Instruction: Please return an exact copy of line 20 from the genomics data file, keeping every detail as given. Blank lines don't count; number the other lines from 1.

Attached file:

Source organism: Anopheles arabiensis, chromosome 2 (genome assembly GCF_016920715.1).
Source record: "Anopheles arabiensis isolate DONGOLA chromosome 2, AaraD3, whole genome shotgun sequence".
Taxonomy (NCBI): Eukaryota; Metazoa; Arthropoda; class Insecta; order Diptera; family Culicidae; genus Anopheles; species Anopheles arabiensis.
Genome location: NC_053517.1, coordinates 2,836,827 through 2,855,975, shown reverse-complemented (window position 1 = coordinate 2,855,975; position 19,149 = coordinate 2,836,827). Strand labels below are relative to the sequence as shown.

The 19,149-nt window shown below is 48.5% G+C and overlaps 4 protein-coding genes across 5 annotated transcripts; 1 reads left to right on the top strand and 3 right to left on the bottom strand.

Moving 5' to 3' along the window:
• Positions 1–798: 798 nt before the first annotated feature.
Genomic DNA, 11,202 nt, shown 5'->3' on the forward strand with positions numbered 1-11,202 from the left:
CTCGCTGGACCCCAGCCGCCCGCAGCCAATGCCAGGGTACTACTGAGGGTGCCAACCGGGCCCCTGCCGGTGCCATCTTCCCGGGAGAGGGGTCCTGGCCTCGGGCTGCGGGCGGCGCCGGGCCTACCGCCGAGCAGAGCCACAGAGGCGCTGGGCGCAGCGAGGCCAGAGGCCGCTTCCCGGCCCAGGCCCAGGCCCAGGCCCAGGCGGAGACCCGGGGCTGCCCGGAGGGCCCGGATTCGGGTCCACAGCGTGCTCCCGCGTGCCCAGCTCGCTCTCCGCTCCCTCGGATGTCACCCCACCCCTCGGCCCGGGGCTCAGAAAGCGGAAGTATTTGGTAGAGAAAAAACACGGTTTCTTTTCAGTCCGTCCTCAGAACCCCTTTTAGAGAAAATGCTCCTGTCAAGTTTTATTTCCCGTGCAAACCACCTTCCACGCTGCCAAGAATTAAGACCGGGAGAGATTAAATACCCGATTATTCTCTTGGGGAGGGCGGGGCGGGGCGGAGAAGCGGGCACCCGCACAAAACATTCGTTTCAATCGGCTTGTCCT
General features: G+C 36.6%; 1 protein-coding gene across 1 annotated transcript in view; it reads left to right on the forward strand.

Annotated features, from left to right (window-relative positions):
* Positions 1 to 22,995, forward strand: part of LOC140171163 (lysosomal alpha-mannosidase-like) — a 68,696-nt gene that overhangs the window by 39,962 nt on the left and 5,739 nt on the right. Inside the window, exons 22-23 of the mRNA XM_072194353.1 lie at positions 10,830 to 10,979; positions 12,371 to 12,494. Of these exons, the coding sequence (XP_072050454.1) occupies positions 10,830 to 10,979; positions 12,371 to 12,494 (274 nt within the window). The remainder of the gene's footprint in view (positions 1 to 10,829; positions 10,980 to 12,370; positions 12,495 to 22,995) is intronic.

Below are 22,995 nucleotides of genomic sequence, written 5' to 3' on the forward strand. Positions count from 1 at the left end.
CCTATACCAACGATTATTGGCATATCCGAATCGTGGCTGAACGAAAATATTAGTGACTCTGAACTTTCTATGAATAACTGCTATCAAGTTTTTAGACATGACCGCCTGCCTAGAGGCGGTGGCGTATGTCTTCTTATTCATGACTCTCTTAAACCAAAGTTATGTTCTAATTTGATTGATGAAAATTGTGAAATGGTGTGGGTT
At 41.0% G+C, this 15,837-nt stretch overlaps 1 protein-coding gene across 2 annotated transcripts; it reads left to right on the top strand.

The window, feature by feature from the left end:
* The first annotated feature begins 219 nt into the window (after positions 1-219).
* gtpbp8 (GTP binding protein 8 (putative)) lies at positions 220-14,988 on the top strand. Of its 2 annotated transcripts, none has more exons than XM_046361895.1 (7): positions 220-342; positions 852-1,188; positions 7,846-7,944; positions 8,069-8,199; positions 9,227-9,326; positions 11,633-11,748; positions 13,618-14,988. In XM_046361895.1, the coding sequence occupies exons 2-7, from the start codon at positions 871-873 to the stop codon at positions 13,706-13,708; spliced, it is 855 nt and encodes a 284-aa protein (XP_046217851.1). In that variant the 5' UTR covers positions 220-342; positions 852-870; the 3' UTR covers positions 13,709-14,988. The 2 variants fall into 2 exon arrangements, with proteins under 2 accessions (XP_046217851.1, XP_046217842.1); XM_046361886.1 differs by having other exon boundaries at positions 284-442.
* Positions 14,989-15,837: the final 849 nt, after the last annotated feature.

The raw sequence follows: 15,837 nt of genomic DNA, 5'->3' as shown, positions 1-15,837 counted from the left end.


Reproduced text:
The raw sequence follows: 15,837 nt of genomic DNA, 5'->3' as shown, positions 1-15,837 counted from the left end.